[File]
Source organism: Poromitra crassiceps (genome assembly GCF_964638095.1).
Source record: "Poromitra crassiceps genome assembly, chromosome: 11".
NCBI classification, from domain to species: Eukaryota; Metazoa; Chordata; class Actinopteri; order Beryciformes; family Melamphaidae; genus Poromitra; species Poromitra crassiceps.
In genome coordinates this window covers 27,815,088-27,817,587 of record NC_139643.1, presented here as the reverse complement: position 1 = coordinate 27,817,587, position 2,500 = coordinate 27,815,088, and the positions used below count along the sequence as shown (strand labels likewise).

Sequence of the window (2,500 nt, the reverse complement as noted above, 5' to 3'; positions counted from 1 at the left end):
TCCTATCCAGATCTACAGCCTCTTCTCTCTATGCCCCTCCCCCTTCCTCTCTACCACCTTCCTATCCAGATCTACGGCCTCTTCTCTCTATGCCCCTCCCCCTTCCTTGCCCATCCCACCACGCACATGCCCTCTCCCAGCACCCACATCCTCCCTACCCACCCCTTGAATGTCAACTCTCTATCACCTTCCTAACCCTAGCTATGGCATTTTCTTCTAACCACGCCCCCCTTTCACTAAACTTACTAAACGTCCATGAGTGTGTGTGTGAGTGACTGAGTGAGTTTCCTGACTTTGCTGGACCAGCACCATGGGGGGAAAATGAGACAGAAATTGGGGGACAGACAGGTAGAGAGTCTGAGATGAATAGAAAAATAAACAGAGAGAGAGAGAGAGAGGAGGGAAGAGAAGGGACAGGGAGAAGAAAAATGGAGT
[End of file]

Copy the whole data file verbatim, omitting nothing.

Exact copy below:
Source organism: Poromitra crassiceps (genome assembly GCF_964638095.1).
Source record: "Poromitra crassiceps genome assembly, chromosome: 11".
NCBI classification, from domain to species: Eukaryota; Metazoa; Chordata; class Actinopteri; order Beryciformes; family Melamphaidae; genus Poromitra; species Poromitra crassiceps.
In genome coordinates this window covers 27,815,088-27,817,587 of record NC_139643.1, presented here as the reverse complement: position 1 = coordinate 27,817,587, position 2,500 = coordinate 27,815,088, and the positions used below count along the sequence as shown (strand labels likewise).

Sequence of the window (2,500 nt, the reverse complement as noted above, 5' to 3'; positions counted from 1 at the left end):
TCCTATCCAGATCTACAGCCTCTTCTCTCTATGCCCCTCCCCCTTCCTCTCTACCACCTTCCTATCCAGATCTACGGCCTCTTCTCTCTATGCCCCTCCCCCTTCCTTGCCCATCCCACCACGCACATGCCCTCTCCCAGCACCCACATCCTCCCTACCCACCCCTTGAATGTCAACTCTCTATCACCTTCCTAACCCTAGCTATGGCATTTTCTTCTAACCACGCCCCCCTTTCACTAAACTTACTAAACGTCCATGAGTGTGTGTGTGAGTGACTGAGTGAGTTTCCTGACTTTGCTGGACCAGCACCATGGGGGGAAAATGAGACAGAAATTGGGGGACAGACAGGTAGAGAGTCTGAGATGAATAGAAAAATAAACAGAGAGAGAGAGAGAGAGGAGGGAAGAGAAGGGACAGGGAGAAGAAAAATGGAGT